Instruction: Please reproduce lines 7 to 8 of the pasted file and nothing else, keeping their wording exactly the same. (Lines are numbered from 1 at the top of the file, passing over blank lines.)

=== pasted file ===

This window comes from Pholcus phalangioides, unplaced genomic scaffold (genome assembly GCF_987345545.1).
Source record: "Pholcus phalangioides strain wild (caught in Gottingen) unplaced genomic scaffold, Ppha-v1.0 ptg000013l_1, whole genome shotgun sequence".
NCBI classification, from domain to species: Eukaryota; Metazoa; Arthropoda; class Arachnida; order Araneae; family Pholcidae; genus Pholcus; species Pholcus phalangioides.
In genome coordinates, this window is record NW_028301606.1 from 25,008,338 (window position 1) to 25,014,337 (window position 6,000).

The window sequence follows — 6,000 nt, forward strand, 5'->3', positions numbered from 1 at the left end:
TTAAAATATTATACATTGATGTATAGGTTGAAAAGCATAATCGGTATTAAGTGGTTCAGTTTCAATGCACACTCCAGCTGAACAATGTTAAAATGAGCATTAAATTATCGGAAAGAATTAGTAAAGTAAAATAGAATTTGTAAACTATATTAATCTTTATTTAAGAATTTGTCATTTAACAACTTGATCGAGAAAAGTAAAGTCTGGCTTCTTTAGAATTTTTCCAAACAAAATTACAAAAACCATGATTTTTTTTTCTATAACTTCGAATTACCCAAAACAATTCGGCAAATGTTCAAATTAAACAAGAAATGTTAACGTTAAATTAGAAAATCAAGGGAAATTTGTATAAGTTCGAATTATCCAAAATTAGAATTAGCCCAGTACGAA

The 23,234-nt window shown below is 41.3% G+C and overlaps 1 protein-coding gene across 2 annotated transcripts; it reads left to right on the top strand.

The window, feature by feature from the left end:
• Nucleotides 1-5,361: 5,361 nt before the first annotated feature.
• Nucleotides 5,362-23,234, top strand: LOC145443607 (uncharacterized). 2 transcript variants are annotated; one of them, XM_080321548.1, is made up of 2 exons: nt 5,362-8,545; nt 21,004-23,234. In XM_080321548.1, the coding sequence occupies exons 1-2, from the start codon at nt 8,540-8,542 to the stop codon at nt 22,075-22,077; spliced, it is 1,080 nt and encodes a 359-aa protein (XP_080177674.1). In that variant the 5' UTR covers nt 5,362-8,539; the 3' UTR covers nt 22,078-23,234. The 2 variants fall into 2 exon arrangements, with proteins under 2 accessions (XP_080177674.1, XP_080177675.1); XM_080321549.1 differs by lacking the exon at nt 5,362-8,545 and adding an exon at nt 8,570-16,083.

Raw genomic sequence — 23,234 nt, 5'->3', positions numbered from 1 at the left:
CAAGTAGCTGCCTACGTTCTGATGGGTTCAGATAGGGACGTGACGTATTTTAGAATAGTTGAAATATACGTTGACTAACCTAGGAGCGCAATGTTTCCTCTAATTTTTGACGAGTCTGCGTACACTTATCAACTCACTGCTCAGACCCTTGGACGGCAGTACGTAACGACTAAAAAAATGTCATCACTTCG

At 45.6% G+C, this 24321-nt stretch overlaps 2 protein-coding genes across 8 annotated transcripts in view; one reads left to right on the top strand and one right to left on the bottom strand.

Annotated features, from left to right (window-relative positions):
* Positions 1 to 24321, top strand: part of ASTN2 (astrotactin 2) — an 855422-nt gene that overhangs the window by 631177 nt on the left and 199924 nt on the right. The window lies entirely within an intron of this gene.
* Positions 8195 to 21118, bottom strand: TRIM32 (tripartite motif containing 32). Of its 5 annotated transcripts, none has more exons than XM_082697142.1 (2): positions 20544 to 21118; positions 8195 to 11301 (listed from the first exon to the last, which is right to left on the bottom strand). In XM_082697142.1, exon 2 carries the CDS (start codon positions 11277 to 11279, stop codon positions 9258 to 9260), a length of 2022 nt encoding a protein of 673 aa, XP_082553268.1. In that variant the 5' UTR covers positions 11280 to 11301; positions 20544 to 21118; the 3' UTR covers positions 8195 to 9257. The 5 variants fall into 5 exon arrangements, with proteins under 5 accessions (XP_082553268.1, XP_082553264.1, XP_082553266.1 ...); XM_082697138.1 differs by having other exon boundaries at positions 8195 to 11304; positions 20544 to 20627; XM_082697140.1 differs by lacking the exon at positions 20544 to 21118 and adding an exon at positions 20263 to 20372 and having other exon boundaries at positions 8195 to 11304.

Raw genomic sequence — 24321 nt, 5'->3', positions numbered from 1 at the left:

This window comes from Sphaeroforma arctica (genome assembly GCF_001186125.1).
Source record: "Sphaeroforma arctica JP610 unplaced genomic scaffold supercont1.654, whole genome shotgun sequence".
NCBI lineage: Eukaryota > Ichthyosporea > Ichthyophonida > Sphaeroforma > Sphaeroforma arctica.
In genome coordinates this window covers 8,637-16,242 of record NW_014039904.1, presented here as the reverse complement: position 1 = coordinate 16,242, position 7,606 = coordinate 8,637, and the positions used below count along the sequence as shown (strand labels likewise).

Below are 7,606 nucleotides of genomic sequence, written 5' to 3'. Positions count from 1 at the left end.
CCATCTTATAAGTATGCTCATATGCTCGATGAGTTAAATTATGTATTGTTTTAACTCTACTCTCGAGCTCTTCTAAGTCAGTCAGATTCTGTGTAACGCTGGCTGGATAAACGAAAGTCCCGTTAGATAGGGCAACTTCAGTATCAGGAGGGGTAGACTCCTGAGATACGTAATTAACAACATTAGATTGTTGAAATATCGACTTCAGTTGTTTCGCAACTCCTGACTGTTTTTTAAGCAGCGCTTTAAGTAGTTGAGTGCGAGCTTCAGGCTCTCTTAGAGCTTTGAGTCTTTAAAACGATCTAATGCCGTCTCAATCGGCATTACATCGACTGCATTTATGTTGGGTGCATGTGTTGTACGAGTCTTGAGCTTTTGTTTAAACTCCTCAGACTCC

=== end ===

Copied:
The 23,234-nt window shown below is 41.3% G+C and overlaps 1 protein-coding gene across 2 annotated transcripts; it reads left to right on the top strand.

The window, feature by feature from the left end: